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Edible Garden

4 30 11 Lilac

I think I forgot the sounds that come in open windows in the mornings and evenings. Winter requires the house to be shut up too much but with open windows I woke this morning to a an owl hooting in the neighbor’s tree.

“I’m awake! You Too!” he was calling.

What a great sound and it makes me wonder what all I have been missing closed up in the house for the winter.

This evening I am hearing crickets for the first time and the call of the tree frogs from across the street. It makes me happy to think we have reached the point where we can have open windows and doors to bring a little of nature back into our house. The mosquitoes are buzzing tonight too….found one in my bedroom and had to give him a swat. Now that I could do without.

We are busy working on weeding the garden walkways and preparing beds for seeds. This is a joyful, hopeful time. Outdoor Hour Challenge #12 includes choosing and planting flower seeds and I thought our family might include that as part of our first challenge for the month of May. (If you purchased the Garden Flowers Ebook you will have that challenge and corresponding notebook pages to go along with it.) I will share our seeds in separate entry later this week.

In the meantime, I thought I could share a little of the edibles in our garden landscaping. We try to mix edible plants with our flowers so we can harvest a little homegrown yummy-ness when the time comes.  It also is such a treat to have a little handful of something each afternoon when we are outside…a couple of blueberries, a strawberry, or a grape popped in the mouth make even the fussiest of kids happier when they are helping to work in the garden.(You can read more of my tips for nature study and gardening with very young children HERE.

4 18 11 Blueberries

The blueberry bushes really are not all that happy looking. They are all covered in fresh green leaves but I am needing to read up on what a blueberry needs to really get established. I seem to remember something about how they like a pine needle mulch.

4 18 11 Strawberry blossoms

Mr. A’s strawberries are looking incredible and there are dozens of blossoms and little baby strawberries filling the box. These are an easy crop to get started and we purchased ever-bearing and June bearing plants so we will have a longer harvest. (There is a challenge for strawberries if you are interested.)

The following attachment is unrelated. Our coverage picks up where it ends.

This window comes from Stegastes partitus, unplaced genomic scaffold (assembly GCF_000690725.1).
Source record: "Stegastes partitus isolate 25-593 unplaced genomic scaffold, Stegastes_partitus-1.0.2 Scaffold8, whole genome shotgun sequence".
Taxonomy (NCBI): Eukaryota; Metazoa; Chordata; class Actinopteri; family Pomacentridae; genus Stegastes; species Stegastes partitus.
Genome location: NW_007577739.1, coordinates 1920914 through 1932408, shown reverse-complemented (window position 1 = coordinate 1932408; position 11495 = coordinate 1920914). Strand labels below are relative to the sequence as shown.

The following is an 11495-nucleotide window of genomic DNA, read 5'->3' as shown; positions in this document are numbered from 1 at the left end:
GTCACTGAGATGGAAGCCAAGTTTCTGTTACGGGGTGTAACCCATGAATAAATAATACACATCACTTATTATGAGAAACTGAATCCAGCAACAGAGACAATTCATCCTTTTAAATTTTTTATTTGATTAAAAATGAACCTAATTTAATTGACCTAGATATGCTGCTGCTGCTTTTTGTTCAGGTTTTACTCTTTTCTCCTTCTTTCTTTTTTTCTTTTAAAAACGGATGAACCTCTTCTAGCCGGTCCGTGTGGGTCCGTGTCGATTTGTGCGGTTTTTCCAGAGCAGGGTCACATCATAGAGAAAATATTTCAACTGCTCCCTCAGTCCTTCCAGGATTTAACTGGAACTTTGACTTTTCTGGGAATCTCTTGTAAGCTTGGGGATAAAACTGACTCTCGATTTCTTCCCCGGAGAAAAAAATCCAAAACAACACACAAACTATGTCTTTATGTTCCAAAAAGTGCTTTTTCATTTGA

4 18 11 Pear Blossoms

We were very surprised to see so many blossoms on the pear tree this year. We had pruned it way back to keep it out of the neighbor’s yard and this seems to have been agreeable to the tree. We might get a dozen pears this year….well, we can hope for that.

4 28 11 Garden birdfeeder figs
Figs….does anyone really like figs? This tree was here when we moved in 25 years ago and we have tried to cut it down several times, just to have it grow back more lush than ever. We have finally come to grips with it and we share the fruits with those in our lives who enjoy them. The birds like them too so I guess it is worth the mess.

4 28 11 Garden birdfeeder  with tomato and grapes

Tomato in a pot to cover the ugly stump….sounds like a good idea and if it doesn’t do well we can always move it. We also have seedless grapes planted there on the fence to shield the ugly propane tank from view when we are sitting on the back deck. They vines get so green and climb all over, producing little sweet bites to nibble when I am out in the back watering in the hot summer sun. (There is a challenge for tomatoes if you are interested.) Do you have a place for a tomato in a pot?

Bat in house 5 11 (1)

Another reminder to us: Keep the back door closed in the evenings. This bat made its way INTO the house last week. The cat may have brought it inside but we aren’t entirely sure. We had a comedy act going on trying to get it to fly back outside. My boys ran and got the butterfly net and we were able to get him in the corner and inside the net. He really calmed down and just hung in the net long enough for us to get a good look at him. We released him outside and he fly away so gracefully. (There is a challenge for bats if you are interested.)

We are ready to start doing some nature study and the boys have been discussing what subjects we will study for the month as part of the new format of the Outdoor Hour Challenge. Don’t forget you can pick from any of the topics: wildflowers, garden flowers, birds, and/or mammals. You can chose one from each category or stick with one topic and study four of them in a row. Please feel free to make the challenges work and build on interest you find with your children. Don’t forget to submit your blog entries that you complete to the OHC Blog Carnival.

Enjoy your week!

4 thoughts on “Edible Garden

  1. My daughter loves figs. I’m not sure our yard is large enough to support a fig tree but maybe we should try.

  2. Looks lovely! Our pear trees have fruit on them too. And we’re excited about the persimmon fruiting this year. This is it’s first year of putting on fruit. The peaches are looking good too. We’re considering figs, too. Our climate isabit cool, but we’re getting a small variety that can be brought inside. @Periwinkle Pumpkin, you could try the Petite Nigra fig. The trees are smaller than other varieties. Spring blessings.

  3. My husband’s grandparents have a fig tree, but I don’t know how many figs they actually eat. We only have 2 blueberry bushes: one is delightfully loaded with not-yet-ripe berries, but the other bush is pitifully wimpy.

    And a bat! I wouldn’t want it in the house, but I’ve always been fascinated with them. 🙂

  4. Are you familiar with KinderGardens? If not you will probably like to join the fun. Here’s the link:

    It’s all about gardening with kids and blogging about it on Thursdays.
    I think it’s right up your alley if you have time.

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